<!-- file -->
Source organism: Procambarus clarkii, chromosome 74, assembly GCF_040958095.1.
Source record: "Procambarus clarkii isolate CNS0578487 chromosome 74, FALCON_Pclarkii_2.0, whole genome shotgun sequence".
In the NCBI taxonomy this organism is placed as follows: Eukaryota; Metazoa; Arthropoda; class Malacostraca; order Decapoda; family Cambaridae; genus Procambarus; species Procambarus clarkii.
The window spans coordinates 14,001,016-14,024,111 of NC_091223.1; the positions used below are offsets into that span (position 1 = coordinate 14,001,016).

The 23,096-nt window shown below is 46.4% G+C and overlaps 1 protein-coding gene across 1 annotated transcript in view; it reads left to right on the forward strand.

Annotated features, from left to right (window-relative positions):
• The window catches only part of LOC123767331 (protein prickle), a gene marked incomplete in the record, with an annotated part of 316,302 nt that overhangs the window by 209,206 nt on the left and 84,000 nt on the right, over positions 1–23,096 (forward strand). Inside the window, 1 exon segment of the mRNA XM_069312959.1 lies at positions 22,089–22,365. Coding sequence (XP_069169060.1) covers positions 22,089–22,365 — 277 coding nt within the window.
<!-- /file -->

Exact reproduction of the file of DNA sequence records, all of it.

Source organism: Procambarus clarkii, chromosome 74, assembly GCF_040958095.1.
Source record: "Procambarus clarkii isolate CNS0578487 chromosome 74, FALCON_Pclarkii_2.0, whole genome shotgun sequence".
In the NCBI taxonomy this organism is placed as follows: Eukaryota; Metazoa; Arthropoda; class Malacostraca; order Decapoda; family Cambaridae; genus Procambarus; species Procambarus clarkii.
The window spans coordinates 14,001,016-14,024,111 of NC_091223.1; the positions used below are offsets into that span (position 1 = coordinate 14,001,016).

The 23,096-nt window shown below is 46.4% G+C and overlaps 1 protein-coding gene across 1 annotated transcript in view; it reads left to right on the forward strand.

Annotated features, from left to right (window-relative positions):
• The window catches only part of LOC123767331 (protein prickle), a gene marked incomplete in the record, with an annotated part of 316,302 nt that overhangs the window by 209,206 nt on the left and 84,000 nt on the right, over positions 1–23,096 (forward strand). Inside the window, 1 exon segment of the mRNA XM_069312959.1 lies at positions 22,089–22,365. Coding sequence (XP_069169060.1) covers positions 22,089–22,365 — 277 coding nt within the window.